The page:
Donut worry, be happy. This Boston cream donut recipe will enable you to make delicious custard-filled and chocolate topped donuts to enjoy whenever you'd like.
Photos via CakeSpy
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Learn everything you need to master the ultimate breakfast pastry in this free PDF guide, available exclusively on Bluprint.Get My FREE Guide »In spite of their New England-centric name, Boston cream donuts are a food beloved and consumed worldwide. They get their name from the Boston cream pie (which is actually a cake , but that's another story), a dessert featuring light cake sandwiched with rich custard and topped with a rich chocolate glaze, which was developed and popularized in the city of Boston.
In donut form, the Boston cream construction goes like so: a fried yeast donut is filled with a rich, creamy custard, and then topped with a melty chocolate glaze. Yes, they taste just as perfect as they sound, and when they are homemade, they're unlike anything you've ever tasted. Once you take one bite of these fresh donuts and experience the crisp edges, creamy, smooth filling, and dark chocolate topping, I donut think you'll ever go back to store-bought.
Boston cream donut recipe
Makes 18-24 donuts
For the donuts:
- 2 cups all-purpose flour, plus more for dusting work surface
- 1 packet active dry yeast
- 1 teaspoon salt
- 1/3 cup granulated sugar
- 2 large eggs
- 3/4 cup whole milk
- 1 1/2 tablespoons melted butter
- Enough olive oil to fill a deep skillet 2 inches deep
For the cream filling:
- 1 tablespoon butter
- 1 cup milk
- 1 cup heavy cream
- 1/4 cup sugar
- 1 1/2 tablespoons cornstarch
- 3 large eggs
- 1 teaspoon vanilla
For the topping:
- 5 ounces dark chocolate, coarsely chopped
- 2 tablespoons butter
Note: International readers may enjoy our handy metric conversion guide .
It is suggested that you start by making the filling since it will need to chill for a while before it can be piped into your doughnuts. In a medium saucepan over medium-high heat, combine the butter, milk, and cream. Bring to a simmer, then remove from heat.
In a separate large bowl, whisk together the sugar, cornstarch, eggs, and vanilla. Whisk until the mixture is light yellow and and ribbon-like strings form when you lift the whisk. Slowly pour the milk mixture into the egg mixture, whisking until completely combined.
Pour the mixture into a clean medium-sized saucepan (if it's the same one you started with, wash it out). Cook over medium-low heat, whisking constantly to keep the eggs from scrambling until the mixture begins bubbling; continue whisking until the mixture has thickened to the consistency of a pudding. This process can take over 10 minutes. If there are any little lumps or bumps in the mixture, strain it through a fine mesh sieve. Transfer the cream filling to a clean bowl. Press a layer of plastic wrap directly on top of the custard. This will keep a "skin" from forming. Refrigerate for at least 2 hours, or overnight.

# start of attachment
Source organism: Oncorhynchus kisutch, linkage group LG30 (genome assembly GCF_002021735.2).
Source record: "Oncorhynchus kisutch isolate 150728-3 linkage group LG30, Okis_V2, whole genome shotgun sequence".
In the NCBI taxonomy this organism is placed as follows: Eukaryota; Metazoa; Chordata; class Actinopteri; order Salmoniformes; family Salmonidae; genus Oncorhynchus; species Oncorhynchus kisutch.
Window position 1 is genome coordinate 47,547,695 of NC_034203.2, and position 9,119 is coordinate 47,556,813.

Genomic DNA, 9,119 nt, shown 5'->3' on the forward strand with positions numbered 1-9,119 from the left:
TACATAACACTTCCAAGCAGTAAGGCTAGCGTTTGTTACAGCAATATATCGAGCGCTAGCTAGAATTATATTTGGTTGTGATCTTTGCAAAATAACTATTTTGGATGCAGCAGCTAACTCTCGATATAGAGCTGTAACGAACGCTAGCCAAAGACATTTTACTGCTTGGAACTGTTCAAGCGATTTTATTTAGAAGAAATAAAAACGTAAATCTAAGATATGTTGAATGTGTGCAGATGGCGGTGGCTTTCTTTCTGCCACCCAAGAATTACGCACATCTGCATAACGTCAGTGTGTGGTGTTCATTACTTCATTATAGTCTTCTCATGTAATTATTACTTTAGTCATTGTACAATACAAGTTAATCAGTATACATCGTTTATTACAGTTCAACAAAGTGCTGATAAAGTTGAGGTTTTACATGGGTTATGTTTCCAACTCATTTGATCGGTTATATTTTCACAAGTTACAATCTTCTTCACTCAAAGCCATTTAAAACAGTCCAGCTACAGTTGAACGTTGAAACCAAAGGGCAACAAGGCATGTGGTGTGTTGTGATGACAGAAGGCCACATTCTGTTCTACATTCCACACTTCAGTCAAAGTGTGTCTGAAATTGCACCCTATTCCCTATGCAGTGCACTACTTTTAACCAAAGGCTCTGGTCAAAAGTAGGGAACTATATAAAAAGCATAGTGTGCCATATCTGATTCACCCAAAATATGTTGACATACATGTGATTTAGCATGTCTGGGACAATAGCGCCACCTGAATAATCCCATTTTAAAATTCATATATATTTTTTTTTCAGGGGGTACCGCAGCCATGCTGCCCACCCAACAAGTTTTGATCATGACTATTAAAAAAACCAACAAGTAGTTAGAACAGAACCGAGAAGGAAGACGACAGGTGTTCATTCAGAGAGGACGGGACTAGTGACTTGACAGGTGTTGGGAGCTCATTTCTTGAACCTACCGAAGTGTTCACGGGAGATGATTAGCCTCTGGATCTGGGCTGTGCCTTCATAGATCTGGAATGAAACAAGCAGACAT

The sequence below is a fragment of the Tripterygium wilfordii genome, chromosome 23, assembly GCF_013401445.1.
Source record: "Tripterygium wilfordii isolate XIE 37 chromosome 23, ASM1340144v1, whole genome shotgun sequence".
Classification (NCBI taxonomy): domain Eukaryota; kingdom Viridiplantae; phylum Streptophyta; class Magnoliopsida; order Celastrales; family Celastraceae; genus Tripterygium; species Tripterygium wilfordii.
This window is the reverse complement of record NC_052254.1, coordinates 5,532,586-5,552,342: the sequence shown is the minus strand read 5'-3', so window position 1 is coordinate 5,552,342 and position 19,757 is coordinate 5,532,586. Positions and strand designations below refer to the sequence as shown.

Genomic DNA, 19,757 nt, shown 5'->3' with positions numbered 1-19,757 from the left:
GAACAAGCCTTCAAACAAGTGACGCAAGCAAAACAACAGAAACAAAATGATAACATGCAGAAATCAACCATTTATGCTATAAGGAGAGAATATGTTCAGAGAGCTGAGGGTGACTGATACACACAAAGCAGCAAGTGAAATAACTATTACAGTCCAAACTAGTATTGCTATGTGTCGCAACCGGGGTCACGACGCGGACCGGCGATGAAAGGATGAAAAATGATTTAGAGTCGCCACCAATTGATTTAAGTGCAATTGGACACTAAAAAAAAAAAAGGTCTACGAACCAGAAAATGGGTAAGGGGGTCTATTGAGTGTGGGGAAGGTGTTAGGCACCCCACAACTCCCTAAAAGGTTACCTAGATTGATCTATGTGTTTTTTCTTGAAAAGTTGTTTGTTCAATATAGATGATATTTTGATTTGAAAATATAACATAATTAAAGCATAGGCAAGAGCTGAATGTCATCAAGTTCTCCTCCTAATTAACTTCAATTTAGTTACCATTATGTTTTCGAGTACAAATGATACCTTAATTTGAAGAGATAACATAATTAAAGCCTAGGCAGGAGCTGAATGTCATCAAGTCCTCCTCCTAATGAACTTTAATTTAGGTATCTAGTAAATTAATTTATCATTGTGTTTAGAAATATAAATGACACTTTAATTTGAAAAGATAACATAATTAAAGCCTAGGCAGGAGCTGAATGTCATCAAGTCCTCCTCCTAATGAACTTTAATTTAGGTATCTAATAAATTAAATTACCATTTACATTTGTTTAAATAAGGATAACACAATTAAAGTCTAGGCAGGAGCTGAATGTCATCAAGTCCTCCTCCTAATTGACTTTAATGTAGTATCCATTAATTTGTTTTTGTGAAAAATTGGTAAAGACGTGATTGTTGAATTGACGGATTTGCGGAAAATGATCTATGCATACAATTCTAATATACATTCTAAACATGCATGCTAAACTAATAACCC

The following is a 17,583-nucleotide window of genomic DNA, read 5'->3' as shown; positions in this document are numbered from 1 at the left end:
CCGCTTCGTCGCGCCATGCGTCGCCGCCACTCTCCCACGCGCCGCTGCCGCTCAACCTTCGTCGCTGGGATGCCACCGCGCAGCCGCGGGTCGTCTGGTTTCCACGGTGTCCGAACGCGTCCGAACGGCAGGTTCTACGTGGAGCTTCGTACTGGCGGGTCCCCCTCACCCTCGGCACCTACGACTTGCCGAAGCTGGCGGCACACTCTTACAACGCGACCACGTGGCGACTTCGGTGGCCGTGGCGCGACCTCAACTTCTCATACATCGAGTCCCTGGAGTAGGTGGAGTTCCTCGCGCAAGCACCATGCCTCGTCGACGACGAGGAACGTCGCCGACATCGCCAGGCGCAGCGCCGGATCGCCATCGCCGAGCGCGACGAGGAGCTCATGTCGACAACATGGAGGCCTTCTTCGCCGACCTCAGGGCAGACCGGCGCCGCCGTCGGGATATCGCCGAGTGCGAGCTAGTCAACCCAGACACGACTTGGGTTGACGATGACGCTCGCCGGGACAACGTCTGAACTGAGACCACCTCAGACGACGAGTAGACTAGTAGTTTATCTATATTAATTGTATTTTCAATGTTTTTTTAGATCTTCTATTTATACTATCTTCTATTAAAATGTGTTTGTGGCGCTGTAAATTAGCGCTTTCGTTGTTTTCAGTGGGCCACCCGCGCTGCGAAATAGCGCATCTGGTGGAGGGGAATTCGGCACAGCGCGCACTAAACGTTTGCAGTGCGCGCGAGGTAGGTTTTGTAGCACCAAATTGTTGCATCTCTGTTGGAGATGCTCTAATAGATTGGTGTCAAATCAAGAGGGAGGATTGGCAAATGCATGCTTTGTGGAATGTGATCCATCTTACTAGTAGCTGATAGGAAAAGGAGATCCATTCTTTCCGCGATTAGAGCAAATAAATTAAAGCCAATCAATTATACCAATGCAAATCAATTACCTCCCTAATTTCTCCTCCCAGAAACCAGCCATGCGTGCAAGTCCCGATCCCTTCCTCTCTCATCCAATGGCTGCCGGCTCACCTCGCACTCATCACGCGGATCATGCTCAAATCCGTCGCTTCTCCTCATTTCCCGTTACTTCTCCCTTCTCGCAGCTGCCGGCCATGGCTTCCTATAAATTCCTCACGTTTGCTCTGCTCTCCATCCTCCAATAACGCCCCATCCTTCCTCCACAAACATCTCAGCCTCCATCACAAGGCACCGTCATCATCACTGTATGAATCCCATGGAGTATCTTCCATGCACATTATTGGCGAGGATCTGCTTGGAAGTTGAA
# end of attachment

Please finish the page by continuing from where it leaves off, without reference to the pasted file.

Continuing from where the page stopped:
Time to make the donuts! Place the flour, yeast, and salt in the bowl of a stand mixer. Set aside.
In a medium saucepan, heat the milk, sugar and butter over low heat until the mixture is warm but not hot — between 105 and 115 F (just warm enough to activate the yeast). Remove from heat and whisk in the eggs.
Add the wet mixture to the dry ingredients in your stand mixer. Using the paddle attachment, mix on low speed until the dough comes together. Increase the speed to medium-high, and continue mixing until the dough is smooth and pulls away from the sides of the bowl, 5 to 7 minutes. It will still be somewhat sticky. Form the dough into a ball and place in an oiled bowl. Cover with a towel and let it rise in a warm place for about an hour, or until doubled in size.
Dust a work surface with flour, and turn the dough on top. Using a lightly floured rolling pin, roll the dough to about 1/4-inch thick. Using a 2- or 3-inch round cutter (or even a floured drinking glass rim), cut out as many circles as you can and place on a lightly floured baking sheet. Re-roll the scraps and continue cutting out circles until you've used all the dough. Cover the rounds with plastic wrap and again let them rise, this time for about 30 minutes.
Set up your frying area; place the oil in a large, deep skillet or a deep pan (don't heat it yet). Secure a slotted spoon or tool for flipping and fishing your donuts out of the oil. Place paper towels under a wire rack. Have it near your frying surface. This is where you'll put the doughnuts to cool off.
Heat your oil in a large deep skillet or deep pan until it has reached 350 F. Transfer the rounds a couple at a time in to the hot oil, and fry until browned — 1 minute or so. Flip, and remember the second side takes less time to fry. Using a slotted spoon, remove from the oil and transfer to the wire rack. Continue frying until you've finished them all.
Once cooled enough to handle, make holes in the donuts. Using a chopstick or small knife, make a hole and slightly work it without enlarging the hole too much, to make more space inside of the doughnut for the filling.
Load up a piping bag with your pastry cream, and pipe as much as each doughnut can reasonably accommodate. (You can also spoon it in if you prefer, slicing the doughnut in half and spooning the cream inside that way). Once filled, place the doughnuts back on the wire rack.
Melt the chocolate and butter in the top of a double boiler over medium-low heat. Once melted and smooth, spoon a small amount of chocolate on top of each donut. Place back on the racks. Let the chocolate set slightly before serving.
These doughnuts taste best the same day made; the cream filling can be made a day ahead.
FREE Download: Delicious Homemade Doughnut Recipes
Learn everything you need to master the ultimate breakfast pastry in this free PDF guide, available exclusively on Bluprint.Get My FREE Guide »